Pan’s Labyrinth of coping mechanisms

Mental Health Awareness Week (#MHAW17) brings with it anecdotes, admissions, well-wishes, and life-saving information. A communal spirit and heightened awareness does, for at least a week, attempt to make those with mental health issues feel less alone, and more equipped for the future. Sharing the in’s and out’s of your head isn’t for everyone – regardless of the state of your mental health – though that doesn’t mean there aren’t stories to be told.

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Review: The Lost City of Z

Originally published on CommonSpace.

Based on a true story, The Lost City of Z documents Colonel Percy Fawcett’s adventures to the Amazon as he seeks to uncover a hidden society he has named Z (zed, not zee). It is the turn of the 20th century and what can be considered new is becoming increasingly rare. Fawcett is starry-eyed at the prospect of being the first to find something untouched by the British.

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Review: Power Rangers

Originally published on CommonSpace.

Who is this 2017 interpretation of Power Rangers for? With a 12A rating, grittier action than its TV counterpart, and a surprising amount of swearing, it’s hardly kid-friendly. The grown-ups have been bombarded by so many updates and reboots (Ghostbusters, 21 Jump Street, The Man From U.N.C.L.E.) that saturating the market further seems like folly.

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Review: Get Out

Originally published on CommonSpace.

Director Jordan Peele has a scathing satirical eye, and it’s that what makes Get Out worthy of the praise.

Typical jump-scare horror tropes are all present and accounted for, but the real scares are found in the film’s fearless attitude towards race relations in a seemingly tolerant and liberal neighbourhood.

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Review: Beauty and the Beast

Originally published on CommonSpace.

Trapped in time, Disney’s animated classic is protected from certain criticisms.

Belle is a little too perfect; the central romance is borne out of a kidnapping; and the film’s climax makes a mockery of its message up until that point, turning Beast into a conventionally dashing lad after atoning for his sins. Regardless, it is still one of the most magical stories ever told, and it retains that status because of its historical context.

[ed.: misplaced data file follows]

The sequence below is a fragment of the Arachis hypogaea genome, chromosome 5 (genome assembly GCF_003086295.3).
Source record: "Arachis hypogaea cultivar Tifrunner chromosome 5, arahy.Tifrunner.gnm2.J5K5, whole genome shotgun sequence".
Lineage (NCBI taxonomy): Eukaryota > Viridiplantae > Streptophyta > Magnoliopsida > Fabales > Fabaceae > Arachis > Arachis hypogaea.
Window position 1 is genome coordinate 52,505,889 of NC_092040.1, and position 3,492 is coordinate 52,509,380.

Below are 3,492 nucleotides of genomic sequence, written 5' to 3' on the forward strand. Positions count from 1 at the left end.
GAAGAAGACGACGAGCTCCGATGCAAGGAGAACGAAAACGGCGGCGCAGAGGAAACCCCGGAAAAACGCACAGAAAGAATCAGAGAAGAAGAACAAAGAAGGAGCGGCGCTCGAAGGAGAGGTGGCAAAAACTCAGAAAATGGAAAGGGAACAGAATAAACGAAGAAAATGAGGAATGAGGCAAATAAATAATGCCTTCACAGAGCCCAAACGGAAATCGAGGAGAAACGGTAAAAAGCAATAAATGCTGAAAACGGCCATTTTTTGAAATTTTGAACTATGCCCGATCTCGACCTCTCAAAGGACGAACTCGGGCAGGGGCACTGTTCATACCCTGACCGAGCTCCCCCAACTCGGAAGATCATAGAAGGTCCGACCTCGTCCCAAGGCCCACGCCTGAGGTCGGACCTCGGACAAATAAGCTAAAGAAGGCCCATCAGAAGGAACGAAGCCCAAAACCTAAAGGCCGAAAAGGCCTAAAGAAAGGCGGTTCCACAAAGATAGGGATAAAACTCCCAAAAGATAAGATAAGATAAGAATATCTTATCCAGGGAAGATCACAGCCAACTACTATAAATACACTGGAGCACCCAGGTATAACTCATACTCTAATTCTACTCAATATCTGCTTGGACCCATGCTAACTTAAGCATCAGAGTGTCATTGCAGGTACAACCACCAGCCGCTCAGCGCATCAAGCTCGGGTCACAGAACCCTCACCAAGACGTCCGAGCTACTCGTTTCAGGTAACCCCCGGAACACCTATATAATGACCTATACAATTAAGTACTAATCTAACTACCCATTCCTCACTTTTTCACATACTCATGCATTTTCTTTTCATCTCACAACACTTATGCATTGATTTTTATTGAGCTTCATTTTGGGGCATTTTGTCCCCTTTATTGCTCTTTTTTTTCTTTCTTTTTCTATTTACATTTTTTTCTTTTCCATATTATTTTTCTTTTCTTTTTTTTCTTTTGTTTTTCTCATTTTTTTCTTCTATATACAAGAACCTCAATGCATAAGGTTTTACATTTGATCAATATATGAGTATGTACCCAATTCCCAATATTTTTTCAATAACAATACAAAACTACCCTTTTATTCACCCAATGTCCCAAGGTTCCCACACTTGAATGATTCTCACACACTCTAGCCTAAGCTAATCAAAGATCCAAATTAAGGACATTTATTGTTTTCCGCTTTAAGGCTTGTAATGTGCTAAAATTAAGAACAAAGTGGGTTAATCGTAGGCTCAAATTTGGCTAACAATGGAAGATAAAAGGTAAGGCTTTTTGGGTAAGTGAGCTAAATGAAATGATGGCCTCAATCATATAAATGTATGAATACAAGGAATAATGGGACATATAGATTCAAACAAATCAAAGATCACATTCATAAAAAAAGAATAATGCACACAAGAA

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Review: Kong: Skull Island

Originally published on CommonSpace.

Entry number two in Legendary’s MonsterVerse series (beginning with 2014’s Godzilla), Kong: Skull Island is a more entertaining romp, trading environmental worries for big monsters punching other big monsters in the face.

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Review: I Don’t Feel at Home in This World Anymore

Originally published on CommonSpace.

Macon Blair’s starring role in Jeremy Saulnier’s Blue Ruin has led to this, his directorial debut.

Thematically similar, yet wholly different in tone, I Don’t Feel at Home in This World Anymore follows Ruth (Melanie Lynskey) as she seeks revenge on those who burgled her home. Clearly out of her depth, she enlists the help of a bizarre neighbour (Elijah Wood) who possesses martial arts weaponry and loads of heavy metal posters.

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Review: Certain Women

Originally published on CommonSpace.

Certain Women follows certain women doing certain things. Laura Dern’s Laura has been putting up with a client’s protestations for eight months, believing he’s been ripped off by a settlement; Michelle Williams’ Gina is undermined and undervalued despite leading the way with plans to build a home for her family; Lily Gladstone’s Jamie is a lone rancher who attends a night class about school law taught by Kristen Stewart’s Beth.

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